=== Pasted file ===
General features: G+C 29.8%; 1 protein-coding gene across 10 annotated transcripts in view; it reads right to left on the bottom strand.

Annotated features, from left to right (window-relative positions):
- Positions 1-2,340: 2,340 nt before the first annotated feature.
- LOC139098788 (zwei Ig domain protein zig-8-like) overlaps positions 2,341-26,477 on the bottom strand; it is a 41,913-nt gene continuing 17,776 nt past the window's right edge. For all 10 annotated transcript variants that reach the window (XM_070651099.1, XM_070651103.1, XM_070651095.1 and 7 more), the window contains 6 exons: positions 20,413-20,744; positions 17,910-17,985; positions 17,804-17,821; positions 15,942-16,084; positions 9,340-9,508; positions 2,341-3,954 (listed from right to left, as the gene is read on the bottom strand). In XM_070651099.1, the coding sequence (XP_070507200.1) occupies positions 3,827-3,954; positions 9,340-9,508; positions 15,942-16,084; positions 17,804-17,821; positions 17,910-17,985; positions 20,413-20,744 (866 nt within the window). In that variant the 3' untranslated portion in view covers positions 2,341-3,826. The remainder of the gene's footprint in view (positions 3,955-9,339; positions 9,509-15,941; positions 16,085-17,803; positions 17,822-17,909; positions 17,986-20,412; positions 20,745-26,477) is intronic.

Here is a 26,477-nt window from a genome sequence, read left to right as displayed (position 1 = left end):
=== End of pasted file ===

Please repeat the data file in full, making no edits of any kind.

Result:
General features: G+C 29.8%; 1 protein-coding gene across 10 annotated transcripts in view; it reads right to left on the bottom strand.

Annotated features, from left to right (window-relative positions):
- Positions 1-2,340: 2,340 nt before the first annotated feature.
- LOC139098788 (zwei Ig domain protein zig-8-like) overlaps positions 2,341-26,477 on the bottom strand; it is a 41,913-nt gene continuing 17,776 nt past the window's right edge. For all 10 annotated transcript variants that reach the window (XM_070651099.1, XM_070651103.1, XM_070651095.1 and 7 more), the window contains 6 exons: positions 20,413-20,744; positions 17,910-17,985; positions 17,804-17,821; positions 15,942-16,084; positions 9,340-9,508; positions 2,341-3,954 (listed from right to left, as the gene is read on the bottom strand). In XM_070651099.1, the coding sequence (XP_070507200.1) occupies positions 3,827-3,954; positions 9,340-9,508; positions 15,942-16,084; positions 17,804-17,821; positions 17,910-17,985; positions 20,413-20,744 (866 nt within the window). In that variant the 3' untranslated portion in view covers positions 2,341-3,826. The remainder of the gene's footprint in view (positions 3,955-9,339; positions 9,509-15,941; positions 16,085-17,803; positions 17,822-17,909; positions 17,986-20,412; positions 20,745-26,477) is intronic.

Here is a 26,477-nt window from a genome sequence, read left to right as displayed (position 1 = left end):